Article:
As Lovely As A Tree

January 25th, 2014  |  Published in *, January 2014, On View

Cincinnati Art Museum – Tree of Life

by Fran Watson
“The Tree of Life”, Cincinnati Art Museum, November 29, 2013 – January 1, 2014
In a straight line  from the main entrance of the Cincinnati Art Museum, past the sequestered  “Icons” spotlighted in black caves, through the spacious hallway, footsteps echoing loudly, stood  the very dead “Tree of Life”; its  roots unlaced and scrabbling for footing on the shining floor, its branches hung with strings and painted with white silicon paint.  Didactics on the wall beside it try valiantly to endow it with purpose, but it stands stripped of its past glory; stark and white and dead.

The Tree of Life has been a symbol of named and nameless religions as long as an awareness of mortality has existed.  It stands implacably in paintings, statues, prints and in the world around us creating oxygen, sustenance , and comfort, which explains my personal confusion at this proclaimed “holiday tradition” which appeared dramatically before a floor-to-ceiling window just outside the Cincinnati Wing.

A story accompanies this exhibit.  This crabapple tree died recently.  Rather than simply removing the tree,  Covington artist, Matt Kotlarczyk,  proposed that it become an interactive symbol  of the New Year and new beginnings as an installation piece in CAM.  Visitors to the museum would hang messages in this vein on colored papers inserted into glass vials suspended from its branches.  These transparent colored decorations would serve as colorful replacements for  the missing leaves.   The vials would then be taken down and delivered to Eden Park where they would be burned after January 1, their  ashes  intended to  become fertilizer for a new crabapple tree on museum property, Burning bowl ceremonies in area New Year’s ceremonies are based on this same concept.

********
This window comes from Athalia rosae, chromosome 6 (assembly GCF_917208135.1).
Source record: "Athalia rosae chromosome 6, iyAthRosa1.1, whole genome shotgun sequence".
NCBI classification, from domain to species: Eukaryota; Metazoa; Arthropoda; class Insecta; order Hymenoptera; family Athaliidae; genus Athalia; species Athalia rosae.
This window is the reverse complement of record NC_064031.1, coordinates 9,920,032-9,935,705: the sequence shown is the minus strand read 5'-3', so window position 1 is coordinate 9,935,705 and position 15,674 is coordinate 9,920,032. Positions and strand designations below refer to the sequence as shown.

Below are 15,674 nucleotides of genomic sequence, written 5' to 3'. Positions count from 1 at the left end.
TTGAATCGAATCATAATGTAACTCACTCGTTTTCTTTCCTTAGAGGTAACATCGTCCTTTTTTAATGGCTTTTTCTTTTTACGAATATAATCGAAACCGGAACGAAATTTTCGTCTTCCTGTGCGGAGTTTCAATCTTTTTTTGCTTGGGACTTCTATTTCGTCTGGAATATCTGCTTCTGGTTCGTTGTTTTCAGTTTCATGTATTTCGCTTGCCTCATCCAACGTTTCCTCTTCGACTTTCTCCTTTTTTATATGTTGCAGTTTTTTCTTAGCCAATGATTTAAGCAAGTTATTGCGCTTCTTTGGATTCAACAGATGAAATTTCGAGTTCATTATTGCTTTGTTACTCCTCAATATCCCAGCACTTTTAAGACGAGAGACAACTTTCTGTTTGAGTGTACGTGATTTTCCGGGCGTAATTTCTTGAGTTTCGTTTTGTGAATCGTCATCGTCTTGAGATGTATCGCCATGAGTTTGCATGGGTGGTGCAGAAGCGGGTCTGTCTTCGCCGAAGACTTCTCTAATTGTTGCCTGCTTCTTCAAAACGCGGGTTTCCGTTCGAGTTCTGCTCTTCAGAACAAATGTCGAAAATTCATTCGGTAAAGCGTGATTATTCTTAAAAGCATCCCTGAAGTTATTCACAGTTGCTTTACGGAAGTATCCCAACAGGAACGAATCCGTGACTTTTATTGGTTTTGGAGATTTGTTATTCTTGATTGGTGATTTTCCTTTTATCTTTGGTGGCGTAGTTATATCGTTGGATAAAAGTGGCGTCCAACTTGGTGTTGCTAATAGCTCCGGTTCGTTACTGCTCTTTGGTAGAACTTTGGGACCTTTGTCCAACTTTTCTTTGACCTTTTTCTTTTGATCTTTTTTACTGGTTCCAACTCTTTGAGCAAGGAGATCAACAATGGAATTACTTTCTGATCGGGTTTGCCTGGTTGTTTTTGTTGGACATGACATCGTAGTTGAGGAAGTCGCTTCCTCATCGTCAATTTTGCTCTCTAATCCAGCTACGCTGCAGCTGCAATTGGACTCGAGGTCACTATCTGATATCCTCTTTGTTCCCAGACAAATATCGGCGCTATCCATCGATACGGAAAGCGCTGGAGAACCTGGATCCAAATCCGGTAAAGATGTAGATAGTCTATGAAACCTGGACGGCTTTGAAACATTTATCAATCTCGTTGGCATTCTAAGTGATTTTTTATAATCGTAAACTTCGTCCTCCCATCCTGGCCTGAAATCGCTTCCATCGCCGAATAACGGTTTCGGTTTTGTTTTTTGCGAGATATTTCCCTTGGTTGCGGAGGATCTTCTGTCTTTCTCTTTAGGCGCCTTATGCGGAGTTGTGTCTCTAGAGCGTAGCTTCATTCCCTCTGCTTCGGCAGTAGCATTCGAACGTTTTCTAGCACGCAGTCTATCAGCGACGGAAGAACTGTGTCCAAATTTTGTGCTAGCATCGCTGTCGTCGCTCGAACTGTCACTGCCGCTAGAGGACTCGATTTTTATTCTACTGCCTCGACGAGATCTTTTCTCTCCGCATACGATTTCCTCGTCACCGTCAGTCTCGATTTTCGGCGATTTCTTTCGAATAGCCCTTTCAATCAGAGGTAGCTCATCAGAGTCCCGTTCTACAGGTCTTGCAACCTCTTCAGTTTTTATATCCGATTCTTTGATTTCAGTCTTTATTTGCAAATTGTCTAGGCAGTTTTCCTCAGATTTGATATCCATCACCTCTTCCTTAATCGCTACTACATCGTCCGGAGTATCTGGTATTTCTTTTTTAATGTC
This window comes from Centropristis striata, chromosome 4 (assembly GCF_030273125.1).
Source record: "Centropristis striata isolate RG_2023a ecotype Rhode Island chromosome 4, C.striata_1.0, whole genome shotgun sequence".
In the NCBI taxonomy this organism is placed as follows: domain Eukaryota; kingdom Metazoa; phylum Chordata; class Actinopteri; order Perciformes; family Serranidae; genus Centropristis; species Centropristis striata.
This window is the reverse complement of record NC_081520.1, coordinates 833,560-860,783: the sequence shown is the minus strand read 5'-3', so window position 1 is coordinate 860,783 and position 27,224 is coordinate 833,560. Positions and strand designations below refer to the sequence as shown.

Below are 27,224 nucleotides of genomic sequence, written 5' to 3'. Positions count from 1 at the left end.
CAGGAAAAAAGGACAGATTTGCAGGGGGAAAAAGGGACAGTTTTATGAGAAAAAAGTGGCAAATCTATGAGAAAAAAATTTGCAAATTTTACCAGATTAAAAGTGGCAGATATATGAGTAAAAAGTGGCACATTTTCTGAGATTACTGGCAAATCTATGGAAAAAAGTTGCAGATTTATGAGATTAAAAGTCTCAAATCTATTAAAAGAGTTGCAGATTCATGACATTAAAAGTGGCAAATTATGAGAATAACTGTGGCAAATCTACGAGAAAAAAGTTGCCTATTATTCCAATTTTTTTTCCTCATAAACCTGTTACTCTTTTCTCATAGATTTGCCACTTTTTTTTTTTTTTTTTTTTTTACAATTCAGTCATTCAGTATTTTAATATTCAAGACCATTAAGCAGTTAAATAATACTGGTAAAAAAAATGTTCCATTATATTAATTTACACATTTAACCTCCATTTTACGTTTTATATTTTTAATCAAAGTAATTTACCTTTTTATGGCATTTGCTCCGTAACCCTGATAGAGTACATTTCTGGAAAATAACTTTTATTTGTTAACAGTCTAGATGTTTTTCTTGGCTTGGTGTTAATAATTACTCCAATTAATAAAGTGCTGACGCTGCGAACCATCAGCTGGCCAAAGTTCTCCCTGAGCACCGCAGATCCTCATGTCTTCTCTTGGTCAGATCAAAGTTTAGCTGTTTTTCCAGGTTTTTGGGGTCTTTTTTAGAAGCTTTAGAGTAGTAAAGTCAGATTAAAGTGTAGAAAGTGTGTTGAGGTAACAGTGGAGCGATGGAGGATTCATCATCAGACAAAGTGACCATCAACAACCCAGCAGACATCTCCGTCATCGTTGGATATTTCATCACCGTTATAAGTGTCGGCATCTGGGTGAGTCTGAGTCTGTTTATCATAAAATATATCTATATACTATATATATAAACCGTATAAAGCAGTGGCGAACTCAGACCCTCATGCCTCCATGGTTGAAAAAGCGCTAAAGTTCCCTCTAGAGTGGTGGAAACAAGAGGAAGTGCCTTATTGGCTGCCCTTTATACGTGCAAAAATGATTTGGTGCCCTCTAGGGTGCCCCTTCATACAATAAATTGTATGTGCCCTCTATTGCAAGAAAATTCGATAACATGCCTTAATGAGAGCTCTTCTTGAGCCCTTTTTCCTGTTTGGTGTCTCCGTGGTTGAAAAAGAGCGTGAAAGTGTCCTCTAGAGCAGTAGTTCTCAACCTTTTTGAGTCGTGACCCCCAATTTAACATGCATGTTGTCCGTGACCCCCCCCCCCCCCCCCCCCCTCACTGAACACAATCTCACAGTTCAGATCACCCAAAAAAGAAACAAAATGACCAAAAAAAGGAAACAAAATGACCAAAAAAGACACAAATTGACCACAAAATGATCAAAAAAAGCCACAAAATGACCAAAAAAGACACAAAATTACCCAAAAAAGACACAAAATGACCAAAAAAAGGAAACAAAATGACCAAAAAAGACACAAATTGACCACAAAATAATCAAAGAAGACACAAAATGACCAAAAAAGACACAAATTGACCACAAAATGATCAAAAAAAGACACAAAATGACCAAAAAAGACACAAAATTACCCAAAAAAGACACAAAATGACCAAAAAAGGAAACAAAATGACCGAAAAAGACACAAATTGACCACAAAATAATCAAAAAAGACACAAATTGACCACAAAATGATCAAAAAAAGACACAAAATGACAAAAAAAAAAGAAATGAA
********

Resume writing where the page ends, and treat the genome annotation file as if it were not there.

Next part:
Cincinnati Art Museum – Tree of Life

Hanging paper wishes and prayers are a Chinese tradition, as well, and the idea was seen in the Cincinnati art community during the now defunct Art on the Square art shows held on Fountain Square a number of years back.   Assembling all of these re-used premises, illustrates little originality, which leads us to the tree itself.
Shining silicon coating, which was was chosen ostensibly to preserve the wood, seems only to emphasize its lack of life.  Any evidence of artistic intent is difficult to discern.  The logistics of transporting the tree included sawing off branches and re-attaching them yielding an even more barren ambiance.
All of those messages, regrets, resolutions didn’t quite make it into ashes, either. Instead, their final disposition involved sending the papers into the atmosphere via balloons, defeating the element of regeneration.
I saw the tree with some friends, and wondered if perhaps I expected too much of a holiday installation at CAM.  But their amazement at the incongruity of the tree seen in such a respected institution easily equalled mine. Cincinnati has proven talent  a-plenty  simply waiting for chances to exhibit within those hallowed walls. The press release description of a “community tradition” implies more than this. However, according to Jessica Stringfield, CAM’s Marketing and Communications Associate, about 2,000 people filled out wishes.


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